Veto-proof majority of Minneapolis council members supports dismantling police department
Updated: 9:10 p.m.
A veto-proof majority of the Minneapolis City Council indicated support Sunday for dismantling the city's police department.
The show of support from nine council members came at a rally at Powderhorn Park calling for defunding of the department, in the wake of the May 25 killing of George Floyd while in police custody.
The council members said past efforts to reform the department have failed, so they are not going to try and implement new training policies or civilian oversight.
But Council member Phillipe Cunningham said the process will not happen overnight.
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"This isn't like, tomorrow we're not going to have a police department and we're going to have this huge gap," he said. "There will be intentional transition and investments and policies. I just want to make sure folks understand that there's not going to be suddenly no one to call when they need help."
Cunningham represents part of north Minneapolis which normally sees a heavy police presence. But he said those officers were in short supply last week as people rioted in parts of the city and burned buildings. Cunningham said his constituents banded together to look out for their neighbors.
"So even as things slow down in terms of the urgency of needing to be out protecting the community, we are going to continue building. We've built a movement over in north Minneapolis," he said.
In addition to Cunningham, Cam Gordon, Steve Fletcher, Jeremiah Ellison, Andrea Jenkins, Alondra Cano, Lisa Bender, Jeremy Schroeder and Andrew Johnson pledged their support for dismantling the department.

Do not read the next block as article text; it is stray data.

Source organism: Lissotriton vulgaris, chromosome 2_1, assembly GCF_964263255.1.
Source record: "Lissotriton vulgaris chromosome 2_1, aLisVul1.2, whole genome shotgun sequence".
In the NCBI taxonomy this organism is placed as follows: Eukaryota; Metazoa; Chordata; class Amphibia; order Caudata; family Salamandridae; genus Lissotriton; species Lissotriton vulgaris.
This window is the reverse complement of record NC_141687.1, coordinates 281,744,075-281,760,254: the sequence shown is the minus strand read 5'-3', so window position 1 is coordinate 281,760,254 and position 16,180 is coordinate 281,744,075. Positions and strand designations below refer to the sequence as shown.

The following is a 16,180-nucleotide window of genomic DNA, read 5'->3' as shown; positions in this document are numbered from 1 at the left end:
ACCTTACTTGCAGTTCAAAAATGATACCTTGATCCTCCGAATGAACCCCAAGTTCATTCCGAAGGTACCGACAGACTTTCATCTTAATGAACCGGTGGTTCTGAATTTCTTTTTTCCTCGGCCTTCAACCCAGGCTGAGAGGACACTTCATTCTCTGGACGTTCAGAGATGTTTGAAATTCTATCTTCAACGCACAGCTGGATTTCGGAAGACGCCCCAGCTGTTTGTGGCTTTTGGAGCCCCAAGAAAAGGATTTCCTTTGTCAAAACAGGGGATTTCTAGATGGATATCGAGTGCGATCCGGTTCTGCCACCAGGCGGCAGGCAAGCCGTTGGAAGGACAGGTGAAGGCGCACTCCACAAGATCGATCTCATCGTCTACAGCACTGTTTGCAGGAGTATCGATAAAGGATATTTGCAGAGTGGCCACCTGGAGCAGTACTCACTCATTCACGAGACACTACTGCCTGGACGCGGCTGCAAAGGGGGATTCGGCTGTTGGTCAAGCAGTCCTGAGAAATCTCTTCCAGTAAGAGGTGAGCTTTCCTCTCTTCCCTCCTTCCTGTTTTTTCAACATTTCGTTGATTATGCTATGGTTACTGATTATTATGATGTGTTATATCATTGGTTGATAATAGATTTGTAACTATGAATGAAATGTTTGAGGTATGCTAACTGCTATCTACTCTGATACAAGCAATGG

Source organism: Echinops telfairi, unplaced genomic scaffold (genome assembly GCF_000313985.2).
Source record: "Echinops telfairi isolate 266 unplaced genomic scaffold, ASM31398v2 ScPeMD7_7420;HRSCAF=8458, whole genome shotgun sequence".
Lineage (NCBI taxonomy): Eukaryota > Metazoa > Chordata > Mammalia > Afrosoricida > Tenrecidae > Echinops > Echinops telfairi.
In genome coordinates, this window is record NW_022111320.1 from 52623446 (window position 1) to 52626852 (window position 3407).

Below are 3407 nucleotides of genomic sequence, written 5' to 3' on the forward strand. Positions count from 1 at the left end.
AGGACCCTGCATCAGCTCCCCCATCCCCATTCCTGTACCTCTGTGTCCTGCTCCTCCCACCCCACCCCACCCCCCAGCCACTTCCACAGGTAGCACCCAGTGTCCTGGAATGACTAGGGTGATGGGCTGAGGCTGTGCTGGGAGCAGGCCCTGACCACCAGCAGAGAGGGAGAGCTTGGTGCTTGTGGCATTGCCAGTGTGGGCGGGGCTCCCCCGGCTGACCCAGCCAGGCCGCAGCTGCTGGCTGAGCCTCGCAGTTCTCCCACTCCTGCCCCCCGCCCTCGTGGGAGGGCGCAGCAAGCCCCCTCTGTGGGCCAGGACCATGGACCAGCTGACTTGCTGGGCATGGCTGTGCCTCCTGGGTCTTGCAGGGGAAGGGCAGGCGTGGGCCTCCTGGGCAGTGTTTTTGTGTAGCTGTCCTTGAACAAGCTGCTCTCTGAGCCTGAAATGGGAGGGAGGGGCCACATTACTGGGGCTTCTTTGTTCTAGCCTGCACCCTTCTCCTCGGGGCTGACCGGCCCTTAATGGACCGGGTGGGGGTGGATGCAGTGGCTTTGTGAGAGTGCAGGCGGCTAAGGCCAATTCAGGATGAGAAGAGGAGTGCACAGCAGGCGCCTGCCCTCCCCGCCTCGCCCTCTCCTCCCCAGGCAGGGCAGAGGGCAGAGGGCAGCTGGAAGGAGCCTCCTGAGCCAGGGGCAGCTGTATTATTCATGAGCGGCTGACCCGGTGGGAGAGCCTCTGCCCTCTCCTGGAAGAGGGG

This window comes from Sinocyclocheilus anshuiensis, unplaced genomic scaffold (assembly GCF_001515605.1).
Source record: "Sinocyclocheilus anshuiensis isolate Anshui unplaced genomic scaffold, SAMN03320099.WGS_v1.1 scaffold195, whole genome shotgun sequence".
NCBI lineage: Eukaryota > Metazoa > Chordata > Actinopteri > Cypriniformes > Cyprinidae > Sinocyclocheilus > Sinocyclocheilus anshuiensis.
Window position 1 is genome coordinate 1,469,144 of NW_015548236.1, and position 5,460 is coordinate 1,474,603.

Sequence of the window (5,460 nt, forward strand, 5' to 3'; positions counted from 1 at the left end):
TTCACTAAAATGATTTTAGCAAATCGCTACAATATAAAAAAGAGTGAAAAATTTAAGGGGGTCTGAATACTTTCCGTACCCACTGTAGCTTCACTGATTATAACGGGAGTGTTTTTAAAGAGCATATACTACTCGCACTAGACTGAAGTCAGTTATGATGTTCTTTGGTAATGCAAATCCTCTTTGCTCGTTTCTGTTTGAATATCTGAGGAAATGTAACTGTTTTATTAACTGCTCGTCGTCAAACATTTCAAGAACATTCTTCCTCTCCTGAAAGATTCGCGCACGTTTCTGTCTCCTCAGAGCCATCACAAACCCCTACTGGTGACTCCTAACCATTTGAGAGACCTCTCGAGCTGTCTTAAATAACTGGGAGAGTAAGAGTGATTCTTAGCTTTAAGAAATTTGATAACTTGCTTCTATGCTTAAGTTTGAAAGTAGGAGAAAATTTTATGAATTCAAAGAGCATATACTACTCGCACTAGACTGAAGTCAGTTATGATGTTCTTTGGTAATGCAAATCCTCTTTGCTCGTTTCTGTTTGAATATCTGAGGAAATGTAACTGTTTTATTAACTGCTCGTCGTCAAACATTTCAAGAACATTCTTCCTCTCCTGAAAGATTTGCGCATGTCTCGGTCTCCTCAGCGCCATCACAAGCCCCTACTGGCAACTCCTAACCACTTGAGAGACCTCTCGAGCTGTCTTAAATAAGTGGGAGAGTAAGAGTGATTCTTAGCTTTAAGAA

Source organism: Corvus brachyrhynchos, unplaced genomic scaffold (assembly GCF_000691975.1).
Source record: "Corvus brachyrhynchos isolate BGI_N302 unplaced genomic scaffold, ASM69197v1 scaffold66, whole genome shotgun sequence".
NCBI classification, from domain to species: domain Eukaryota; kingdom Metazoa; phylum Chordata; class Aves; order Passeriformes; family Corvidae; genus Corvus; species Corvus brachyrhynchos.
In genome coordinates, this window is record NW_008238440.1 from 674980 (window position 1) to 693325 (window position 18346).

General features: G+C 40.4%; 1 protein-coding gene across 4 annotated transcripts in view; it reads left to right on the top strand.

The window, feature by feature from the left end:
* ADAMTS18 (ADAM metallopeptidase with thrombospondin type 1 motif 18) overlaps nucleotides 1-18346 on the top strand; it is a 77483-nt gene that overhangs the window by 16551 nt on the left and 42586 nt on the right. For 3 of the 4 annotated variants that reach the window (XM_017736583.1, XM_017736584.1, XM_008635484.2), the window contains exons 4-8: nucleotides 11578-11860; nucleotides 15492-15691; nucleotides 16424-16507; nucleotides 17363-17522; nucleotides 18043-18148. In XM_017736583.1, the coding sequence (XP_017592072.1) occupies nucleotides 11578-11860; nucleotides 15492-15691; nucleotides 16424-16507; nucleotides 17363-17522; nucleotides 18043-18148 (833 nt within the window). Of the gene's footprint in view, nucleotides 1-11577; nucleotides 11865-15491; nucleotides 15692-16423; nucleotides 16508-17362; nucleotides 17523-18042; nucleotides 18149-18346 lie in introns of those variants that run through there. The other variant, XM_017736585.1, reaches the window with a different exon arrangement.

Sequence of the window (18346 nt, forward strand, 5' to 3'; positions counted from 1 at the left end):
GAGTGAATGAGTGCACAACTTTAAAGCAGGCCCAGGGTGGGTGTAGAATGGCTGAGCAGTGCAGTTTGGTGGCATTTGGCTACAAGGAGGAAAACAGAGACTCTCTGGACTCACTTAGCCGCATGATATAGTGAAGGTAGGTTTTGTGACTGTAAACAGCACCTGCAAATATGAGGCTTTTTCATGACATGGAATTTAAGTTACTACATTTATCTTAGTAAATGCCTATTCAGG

Kevin Reich, Linea Palmisano and Lisa Goodman were the three council members not in attendance at Sunday's event. One council seat is vacant.
Minneapolis Mayor Jacob Frey said Saturday that he does not support dismantling the police department, a position that drew jeers from protesters who marched near his home.
In a statement after Sunday's meeting at Powderhorn Park, Frey reiterated that he does not support abolition of the department. He pledged to work alongside Police Chief Medaria Arradondo and the community "toward deep, structural reform and addressing systemic racism in police culture. And we’re ready to dig in and enact more community-led, public safety strategies on behalf of our city.”
Over the past several years, police killings of residents sparked similar demands for getting rid of the police department from groups like MPD 150 and Reclaim the Block. But for all the talk about getting rid of the current police system, there was little discussion Sunday on what exactly would replace it.
Activist Tony Williams supports replacing the department with unarmed public safety responders.
"So it might not be uniformed police officers or armed folks,” he said. “But it might be a uniformed mental health crisis response team, for example that handles some of these calls, that looks nothing like the current police department system."
Cunningham said the department should be replaced with well-funded resources designed to help people in crisis.
"What we know is that officers — and they will say themselves — that they are not the best response for a myriad of issues: mental health crises, opioid overdoses — even domestic violence,” he said. “They know they're not the best response because it's just a cycle of going back and going back. They're not trained social workers."
Gordon, who has served on the City Council for more than 14 years, says the charter requires the city to fund a police department. So, he says that will have to be changed, likely through a voter referendum during the next city elections in 2021.
In the meantime, Gordon said the council can start by changing ordinances, the police contract and the budget.
"We have other levers we can work on now. Maybe it's a time for the City Council to try just exerting more power in steps. And the mayor and the police department will go along with it, even if they think they can challenge us based on the charter,” he said.
The state's Human Rights Department announced last week that it's investigating the department for racially biased policing. And the council signed off Friday on a restraining order issued by the state courts which, among other things, bans the use of chokeholds by officers.
Police Chief Arradondo has said he plans on announcing reforms of his own soon. Arradondo was not available to comment on the council majority's announced intent to dismantle the department.